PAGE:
The BlockFi, Gemini and Salt crypto credit cards will join cards from Coinbase, Binance and others in making the transition to a crypto-only life easier. But what exactly is a crypto credit card – and are they worth the effort?
Although they’re often promoted as ‘credit cards’ all of the existing crypto cards prior to the launch of the BlockFi, Gemini, and Salt cards are actually debit cards – which means a user must load funds into the cards before being able to use them for spending.
The new cards will therefore be the first true crypto ‘credit’ cards – although how a user qualifies for a credit limit and what the limits will be is unclear as the BlockFi card has only been released to select users and the Gemini and Salt cards have not officially launched yet – despite being first announced almost a year ago.
It works like this – with a traditional credit card with a $10,000 credit limit, for example, you could buy a $9000 car on the 1st of May, and not have to worry about coming up with the cash until around the 20th of June. And as long as you pay the card’s full balance on the 20th of June, you won’t have to pay any interest on the purchase either.
Furthermore, if you can’t afford to pay the whole $9000 back then, you can opt to just pay the minimum, which is usually 2% – so $180. This won’t impact your credit score, but you will have to start paying interest at that time on your outstanding balance.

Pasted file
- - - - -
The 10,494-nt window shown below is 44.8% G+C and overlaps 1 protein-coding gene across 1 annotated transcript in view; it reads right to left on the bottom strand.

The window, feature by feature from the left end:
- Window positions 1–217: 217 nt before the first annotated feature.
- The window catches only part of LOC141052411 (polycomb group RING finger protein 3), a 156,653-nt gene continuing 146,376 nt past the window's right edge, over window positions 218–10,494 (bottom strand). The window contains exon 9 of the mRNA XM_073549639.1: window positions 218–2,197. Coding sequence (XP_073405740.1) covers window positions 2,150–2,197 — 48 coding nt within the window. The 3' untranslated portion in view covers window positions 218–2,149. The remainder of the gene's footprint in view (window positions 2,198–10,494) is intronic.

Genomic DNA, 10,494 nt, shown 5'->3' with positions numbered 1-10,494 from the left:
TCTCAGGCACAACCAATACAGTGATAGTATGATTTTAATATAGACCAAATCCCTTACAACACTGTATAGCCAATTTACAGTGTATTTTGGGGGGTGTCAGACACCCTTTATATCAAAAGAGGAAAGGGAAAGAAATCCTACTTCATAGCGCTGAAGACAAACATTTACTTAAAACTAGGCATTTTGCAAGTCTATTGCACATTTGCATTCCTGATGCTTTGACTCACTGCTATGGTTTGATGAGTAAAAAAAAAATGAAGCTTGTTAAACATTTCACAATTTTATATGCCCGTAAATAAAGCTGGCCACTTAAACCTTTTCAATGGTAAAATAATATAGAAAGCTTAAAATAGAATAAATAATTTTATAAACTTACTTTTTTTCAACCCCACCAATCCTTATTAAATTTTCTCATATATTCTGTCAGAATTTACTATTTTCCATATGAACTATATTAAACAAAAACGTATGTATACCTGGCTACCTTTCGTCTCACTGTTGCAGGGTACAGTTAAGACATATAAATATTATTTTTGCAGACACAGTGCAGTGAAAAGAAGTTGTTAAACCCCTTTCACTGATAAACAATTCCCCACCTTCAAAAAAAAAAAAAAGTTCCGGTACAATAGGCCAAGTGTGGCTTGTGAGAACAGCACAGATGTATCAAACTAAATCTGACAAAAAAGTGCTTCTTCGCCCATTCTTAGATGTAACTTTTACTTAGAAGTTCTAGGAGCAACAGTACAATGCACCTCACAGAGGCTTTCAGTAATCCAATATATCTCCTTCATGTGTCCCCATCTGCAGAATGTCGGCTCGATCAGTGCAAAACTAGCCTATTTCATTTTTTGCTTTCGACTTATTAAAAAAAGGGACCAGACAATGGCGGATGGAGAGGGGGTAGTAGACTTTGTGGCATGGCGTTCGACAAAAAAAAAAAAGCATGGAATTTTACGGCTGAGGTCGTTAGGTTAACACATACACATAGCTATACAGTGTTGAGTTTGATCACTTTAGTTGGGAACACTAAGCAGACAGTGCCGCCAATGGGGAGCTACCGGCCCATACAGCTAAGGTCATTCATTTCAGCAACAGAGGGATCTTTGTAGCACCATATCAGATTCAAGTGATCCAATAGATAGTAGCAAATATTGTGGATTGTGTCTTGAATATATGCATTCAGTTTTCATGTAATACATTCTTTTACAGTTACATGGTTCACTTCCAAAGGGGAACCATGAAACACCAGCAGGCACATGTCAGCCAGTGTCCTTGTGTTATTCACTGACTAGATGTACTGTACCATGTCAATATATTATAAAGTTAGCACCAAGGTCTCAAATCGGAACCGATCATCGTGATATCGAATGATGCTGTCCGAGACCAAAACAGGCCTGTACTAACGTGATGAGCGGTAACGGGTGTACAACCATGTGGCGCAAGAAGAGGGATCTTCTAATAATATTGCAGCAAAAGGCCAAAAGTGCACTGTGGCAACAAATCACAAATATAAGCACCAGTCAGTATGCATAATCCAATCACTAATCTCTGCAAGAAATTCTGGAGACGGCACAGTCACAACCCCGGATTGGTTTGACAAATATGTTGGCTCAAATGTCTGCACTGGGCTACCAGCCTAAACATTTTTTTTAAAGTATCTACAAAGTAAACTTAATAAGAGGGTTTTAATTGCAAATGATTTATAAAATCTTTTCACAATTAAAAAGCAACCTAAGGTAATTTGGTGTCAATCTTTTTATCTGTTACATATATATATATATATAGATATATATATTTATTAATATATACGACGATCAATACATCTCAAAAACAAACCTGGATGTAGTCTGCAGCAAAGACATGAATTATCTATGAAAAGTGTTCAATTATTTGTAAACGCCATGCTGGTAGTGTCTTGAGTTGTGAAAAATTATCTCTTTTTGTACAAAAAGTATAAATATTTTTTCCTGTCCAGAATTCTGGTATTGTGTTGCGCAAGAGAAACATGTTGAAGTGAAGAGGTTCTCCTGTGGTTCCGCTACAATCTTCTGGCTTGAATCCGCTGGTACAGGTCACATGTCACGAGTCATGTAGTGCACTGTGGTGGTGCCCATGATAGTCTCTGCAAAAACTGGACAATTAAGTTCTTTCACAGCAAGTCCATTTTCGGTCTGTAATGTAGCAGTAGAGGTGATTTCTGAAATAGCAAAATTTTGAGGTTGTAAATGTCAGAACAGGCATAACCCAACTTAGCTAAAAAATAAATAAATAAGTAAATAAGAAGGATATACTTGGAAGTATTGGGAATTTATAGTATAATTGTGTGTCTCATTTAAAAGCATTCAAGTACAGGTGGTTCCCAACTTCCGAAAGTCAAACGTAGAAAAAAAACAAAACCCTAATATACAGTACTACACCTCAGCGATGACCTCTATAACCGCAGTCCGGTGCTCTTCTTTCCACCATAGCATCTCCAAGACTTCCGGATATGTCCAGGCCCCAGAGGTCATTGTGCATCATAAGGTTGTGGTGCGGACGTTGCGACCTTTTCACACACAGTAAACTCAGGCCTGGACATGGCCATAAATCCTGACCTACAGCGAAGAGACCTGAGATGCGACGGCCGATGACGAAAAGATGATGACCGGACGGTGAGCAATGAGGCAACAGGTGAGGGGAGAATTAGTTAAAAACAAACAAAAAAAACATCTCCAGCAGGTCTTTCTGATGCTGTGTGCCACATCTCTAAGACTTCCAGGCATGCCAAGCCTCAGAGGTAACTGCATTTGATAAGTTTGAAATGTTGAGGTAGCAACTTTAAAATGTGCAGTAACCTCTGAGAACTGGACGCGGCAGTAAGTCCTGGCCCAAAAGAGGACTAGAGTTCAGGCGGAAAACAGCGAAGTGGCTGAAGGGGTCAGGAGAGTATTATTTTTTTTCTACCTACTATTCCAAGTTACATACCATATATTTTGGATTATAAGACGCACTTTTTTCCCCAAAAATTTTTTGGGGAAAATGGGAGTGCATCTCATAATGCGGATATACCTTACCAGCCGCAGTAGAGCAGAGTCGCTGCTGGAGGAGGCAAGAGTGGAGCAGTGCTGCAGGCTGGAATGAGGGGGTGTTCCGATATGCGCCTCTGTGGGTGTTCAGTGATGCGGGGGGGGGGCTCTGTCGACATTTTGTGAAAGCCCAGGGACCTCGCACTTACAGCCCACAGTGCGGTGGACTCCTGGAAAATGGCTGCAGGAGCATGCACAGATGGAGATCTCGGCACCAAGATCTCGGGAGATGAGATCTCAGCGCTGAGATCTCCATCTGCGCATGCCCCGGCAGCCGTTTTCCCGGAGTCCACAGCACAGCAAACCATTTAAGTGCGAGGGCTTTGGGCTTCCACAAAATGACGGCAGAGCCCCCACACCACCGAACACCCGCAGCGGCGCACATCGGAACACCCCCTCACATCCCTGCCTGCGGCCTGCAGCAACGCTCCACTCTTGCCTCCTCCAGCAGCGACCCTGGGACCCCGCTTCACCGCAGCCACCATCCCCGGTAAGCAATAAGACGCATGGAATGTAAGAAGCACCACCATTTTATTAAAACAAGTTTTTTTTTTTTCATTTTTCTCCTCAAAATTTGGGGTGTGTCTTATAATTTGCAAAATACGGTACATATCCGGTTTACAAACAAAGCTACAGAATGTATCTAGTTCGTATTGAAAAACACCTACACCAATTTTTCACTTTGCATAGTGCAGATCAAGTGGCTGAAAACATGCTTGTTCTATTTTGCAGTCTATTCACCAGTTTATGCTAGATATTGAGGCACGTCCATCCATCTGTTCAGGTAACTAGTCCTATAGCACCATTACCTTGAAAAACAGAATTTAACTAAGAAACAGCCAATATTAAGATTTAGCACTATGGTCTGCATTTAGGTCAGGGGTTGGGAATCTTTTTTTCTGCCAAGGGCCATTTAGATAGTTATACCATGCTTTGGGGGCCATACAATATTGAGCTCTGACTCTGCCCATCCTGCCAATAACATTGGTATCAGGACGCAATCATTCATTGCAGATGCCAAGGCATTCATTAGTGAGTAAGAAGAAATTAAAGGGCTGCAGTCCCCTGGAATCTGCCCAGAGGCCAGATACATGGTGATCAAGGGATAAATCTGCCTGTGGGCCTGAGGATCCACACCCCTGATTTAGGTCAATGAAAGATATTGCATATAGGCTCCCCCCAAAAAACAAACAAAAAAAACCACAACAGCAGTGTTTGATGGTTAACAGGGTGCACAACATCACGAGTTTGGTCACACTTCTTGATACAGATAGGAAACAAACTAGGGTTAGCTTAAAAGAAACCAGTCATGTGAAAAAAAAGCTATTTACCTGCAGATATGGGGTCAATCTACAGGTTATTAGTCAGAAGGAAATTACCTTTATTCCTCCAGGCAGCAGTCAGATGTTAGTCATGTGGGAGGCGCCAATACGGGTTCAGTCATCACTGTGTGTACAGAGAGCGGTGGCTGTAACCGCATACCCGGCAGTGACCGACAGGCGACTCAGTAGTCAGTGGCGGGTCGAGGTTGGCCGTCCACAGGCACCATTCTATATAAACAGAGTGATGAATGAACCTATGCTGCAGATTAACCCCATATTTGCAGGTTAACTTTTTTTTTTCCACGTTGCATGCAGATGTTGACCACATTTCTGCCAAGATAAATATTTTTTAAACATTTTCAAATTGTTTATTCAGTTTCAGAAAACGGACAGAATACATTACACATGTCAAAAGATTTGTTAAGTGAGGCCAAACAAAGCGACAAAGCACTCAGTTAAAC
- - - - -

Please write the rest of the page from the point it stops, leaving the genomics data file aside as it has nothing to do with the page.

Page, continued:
Credit card companies aren’t angels. They know a high percentage of people won’t pay off their balances and once that happens they’ll be paying very high interest compounding daily – usually for months. The BlockFi card, for example, is charging from 14.99% to an eye-watering 24.99% interest on unpaid balances. Which rate you get is “based on your creditworthiness.” What this means is if you have a good credit score you pay a lower rate – but if you don’t, then you’re up for the highest rates.
This is how banks make the majority of their money and there is no reason to think the Salt and Gemini cards won’t operate the same way when they’re finally released. So one upside of a crypto debit card is that they won’t give you credit in the first place – so you won’t be able to fall into that debt cycle.
Cashback and rewards schemes
Most standard credit cards offer some type of rewards scheme. They usually work out to be in the 0.05 to 1% range (so spend $10,000 for a $50-100 reward) and are often provided as gift cards supplied by retailers who also pay the credit card company to be part of the scheme.